For evaluating welfare outside the training sessions and to see if the effects from the aversive training methods were more long lasting, dogs participated in a cognitive bias task, a test which assesses the animals’ underlying emotional state.  In this task the animals learned to distinguish between two locations of a food bowl. If, for example, the bowl was on the left side of the room, it would always contain a food treat; if it was on the right it would always be empty. The dogs rapidly learned not to go to the empty bowl. After the dogs had learned this, the bowl was placed in intermediate positions (ambiguous). In this test with ambiguous positions, dogs in a more positive mental state see “the glass as half full”, running towards the bowls as if they held food treats; whereas dogs in more negative mental states see “the glass as half empty” and move more slowly towards the bowls in ambiguous places, unconvinced that they will find a food treat. The authors found that dogs trained with high proportions of aversive-based methods were more pessimistic about finding anything in the ambiguous bowls, running more slowly towards them, than either dogs which had undergone low proportions of aversive-based methods or dogs trained with reward-based methods.

Overall, the results showed that dogs trained using aversive methods displayed more stress-related behaviours, more frequent low and tense behavioural states, panted more during training, and exhibited higher post-training increases in cortisol levels than dogs trained using rewards. Moreover, if dogs were trained with high proportions of aversive methods, they were also in more negative mental states. These findings indicate that aversive‑based training methods, especially if used in high proportions, may compromise the welfare of companion dogs both within and outside the training context.

Lead author of the study Dr Vieira de Castro said: “Understanding the effects of training methods on companion dog welfare has important consequences for both dogs and people.  Both determining and applying those training methods that are less stressful for dogs is a key factor to ensure adequate dog welfare and to make the most of the benefits we humans derive from interactions with dogs. We are grateful, first and foremost, to all dogs and their owners who participated in this study; without them this research would never have been possible. A very special acknowledgment to the dog training schools and their trainers that opened their doors for our participant recruitment and data collection.”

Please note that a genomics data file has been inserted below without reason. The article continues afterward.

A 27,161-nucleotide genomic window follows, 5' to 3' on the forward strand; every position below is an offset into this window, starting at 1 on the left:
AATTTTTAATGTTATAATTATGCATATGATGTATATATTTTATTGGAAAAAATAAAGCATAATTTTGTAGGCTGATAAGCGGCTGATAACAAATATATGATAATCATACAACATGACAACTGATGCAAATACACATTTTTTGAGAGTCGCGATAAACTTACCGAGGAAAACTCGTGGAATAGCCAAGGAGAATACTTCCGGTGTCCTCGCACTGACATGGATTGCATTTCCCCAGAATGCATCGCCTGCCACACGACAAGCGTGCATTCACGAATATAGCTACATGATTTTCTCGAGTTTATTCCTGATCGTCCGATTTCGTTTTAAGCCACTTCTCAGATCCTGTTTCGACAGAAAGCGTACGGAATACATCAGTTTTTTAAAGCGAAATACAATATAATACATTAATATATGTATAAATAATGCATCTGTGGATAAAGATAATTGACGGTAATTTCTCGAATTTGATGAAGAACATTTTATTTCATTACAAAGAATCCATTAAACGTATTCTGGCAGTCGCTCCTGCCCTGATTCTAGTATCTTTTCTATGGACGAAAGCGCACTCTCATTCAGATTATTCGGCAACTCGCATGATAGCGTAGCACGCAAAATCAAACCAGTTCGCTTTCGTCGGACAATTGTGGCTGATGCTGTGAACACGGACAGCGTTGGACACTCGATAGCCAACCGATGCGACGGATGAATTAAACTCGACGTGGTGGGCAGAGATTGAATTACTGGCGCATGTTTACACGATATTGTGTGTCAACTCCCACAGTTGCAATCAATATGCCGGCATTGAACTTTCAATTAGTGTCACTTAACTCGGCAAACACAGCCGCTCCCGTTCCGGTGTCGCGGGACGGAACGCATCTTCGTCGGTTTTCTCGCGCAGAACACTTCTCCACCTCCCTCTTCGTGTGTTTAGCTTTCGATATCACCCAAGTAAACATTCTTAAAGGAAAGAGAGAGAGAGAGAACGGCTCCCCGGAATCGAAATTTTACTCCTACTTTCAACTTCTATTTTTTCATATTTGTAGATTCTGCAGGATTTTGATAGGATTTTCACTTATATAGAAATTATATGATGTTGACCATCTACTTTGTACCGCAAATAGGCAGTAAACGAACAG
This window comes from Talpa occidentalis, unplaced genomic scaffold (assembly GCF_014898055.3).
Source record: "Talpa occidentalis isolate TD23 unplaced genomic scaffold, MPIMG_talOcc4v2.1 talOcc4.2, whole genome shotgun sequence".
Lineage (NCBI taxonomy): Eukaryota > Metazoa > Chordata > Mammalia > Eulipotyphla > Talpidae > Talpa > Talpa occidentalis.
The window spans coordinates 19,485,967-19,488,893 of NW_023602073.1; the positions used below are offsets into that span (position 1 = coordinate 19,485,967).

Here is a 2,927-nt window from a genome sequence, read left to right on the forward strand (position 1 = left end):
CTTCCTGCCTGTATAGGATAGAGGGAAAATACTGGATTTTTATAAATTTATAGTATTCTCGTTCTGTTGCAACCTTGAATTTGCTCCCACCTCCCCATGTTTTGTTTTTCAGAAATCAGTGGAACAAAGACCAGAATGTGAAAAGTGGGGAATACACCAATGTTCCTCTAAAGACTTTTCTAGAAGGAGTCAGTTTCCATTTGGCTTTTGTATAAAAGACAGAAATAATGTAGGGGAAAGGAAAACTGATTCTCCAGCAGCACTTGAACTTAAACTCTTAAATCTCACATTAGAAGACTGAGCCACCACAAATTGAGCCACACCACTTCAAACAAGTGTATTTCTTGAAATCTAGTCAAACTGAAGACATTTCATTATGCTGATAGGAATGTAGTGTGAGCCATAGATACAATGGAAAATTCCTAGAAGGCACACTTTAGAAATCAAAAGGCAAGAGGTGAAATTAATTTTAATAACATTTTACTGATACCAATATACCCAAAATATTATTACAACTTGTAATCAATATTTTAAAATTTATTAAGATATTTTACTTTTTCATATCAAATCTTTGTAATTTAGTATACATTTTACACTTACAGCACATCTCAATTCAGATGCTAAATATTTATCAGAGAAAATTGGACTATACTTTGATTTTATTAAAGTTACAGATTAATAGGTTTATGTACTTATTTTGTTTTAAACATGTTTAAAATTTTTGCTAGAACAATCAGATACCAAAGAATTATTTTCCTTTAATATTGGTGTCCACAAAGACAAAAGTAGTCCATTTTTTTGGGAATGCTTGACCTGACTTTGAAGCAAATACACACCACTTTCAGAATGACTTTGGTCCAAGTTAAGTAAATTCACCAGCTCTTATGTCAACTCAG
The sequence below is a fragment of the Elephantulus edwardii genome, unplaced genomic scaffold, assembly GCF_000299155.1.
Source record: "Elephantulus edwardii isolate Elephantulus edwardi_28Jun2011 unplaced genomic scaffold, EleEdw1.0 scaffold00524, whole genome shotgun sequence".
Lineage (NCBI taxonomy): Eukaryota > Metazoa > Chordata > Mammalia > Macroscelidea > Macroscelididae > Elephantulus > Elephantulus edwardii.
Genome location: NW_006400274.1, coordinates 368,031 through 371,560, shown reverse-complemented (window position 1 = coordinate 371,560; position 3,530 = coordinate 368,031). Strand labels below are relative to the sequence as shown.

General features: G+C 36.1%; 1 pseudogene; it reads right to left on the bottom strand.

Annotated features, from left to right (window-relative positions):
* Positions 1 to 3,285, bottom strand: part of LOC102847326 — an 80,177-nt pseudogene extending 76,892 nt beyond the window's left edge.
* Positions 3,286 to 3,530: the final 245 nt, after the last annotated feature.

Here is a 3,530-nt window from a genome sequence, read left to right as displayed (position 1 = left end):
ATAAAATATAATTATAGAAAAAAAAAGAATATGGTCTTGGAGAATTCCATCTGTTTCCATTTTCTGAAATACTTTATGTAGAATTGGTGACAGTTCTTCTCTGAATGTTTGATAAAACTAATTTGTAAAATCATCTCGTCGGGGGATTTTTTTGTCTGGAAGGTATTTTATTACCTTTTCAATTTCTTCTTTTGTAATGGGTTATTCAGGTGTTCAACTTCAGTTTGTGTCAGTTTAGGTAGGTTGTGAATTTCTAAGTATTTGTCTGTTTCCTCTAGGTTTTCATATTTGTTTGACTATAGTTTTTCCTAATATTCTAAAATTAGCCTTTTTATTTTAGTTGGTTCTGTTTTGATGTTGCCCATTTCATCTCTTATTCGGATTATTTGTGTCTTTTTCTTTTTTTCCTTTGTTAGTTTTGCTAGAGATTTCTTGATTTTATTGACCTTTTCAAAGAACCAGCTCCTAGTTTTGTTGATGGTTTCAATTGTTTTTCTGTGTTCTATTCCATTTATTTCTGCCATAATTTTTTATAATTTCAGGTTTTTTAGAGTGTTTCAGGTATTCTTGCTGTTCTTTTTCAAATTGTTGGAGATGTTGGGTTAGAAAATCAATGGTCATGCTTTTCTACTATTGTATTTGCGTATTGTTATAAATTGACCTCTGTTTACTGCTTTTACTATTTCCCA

16 Dec 2020


*PDSA survey February 2020 findings showed that 24% of the UK adult population have a dog with an estimated population of 10.1 million pet dogs.  Globally, there are estimated to be 470 million pet dogs (Statista.com)

Note to editors:

Images to accompany this release are available – contact woods@ufaw.org.uk

The full study Vieira de Castro AC, Fuchs D, Morello GM, Pastur S, de Sousa L, Olsson IAS (2020) Does training method matter? Evidence for the negative impact of aversive-based methods on companion dog welfare.   PLoS ONE 15(12): e0225023. https://doi.org/10.1371/journal.pone.0225023 was published in the open access journal PLOS ONE on 16 December 2020. 

See https://journals.plos.org/plosone/article?id=10.1371/journal.pone.0225023 

The Universities Federation for Animal Welfare (UFAW) is an internationally recognised, independent scientific and educational animal welfare charity. It works to improve knowledge and understanding of animals’ needs in order to achieve high standards of welfare for farm, companion, research, captive wild animals and those with which we interact in the wild.

UFAW improves animal welfare worldwide through its programme of awards, grants and scholarships; by educational initiatives, especially at university and college level; by providing information in books, videos, reports and in its scientific journal Animal Welfare; by providing expert advice to governments and others, including for legislation and ‘best practice’ guidelines and codes; and by working with animal keepers, scientists, vets, lawyers and all those who care about animals.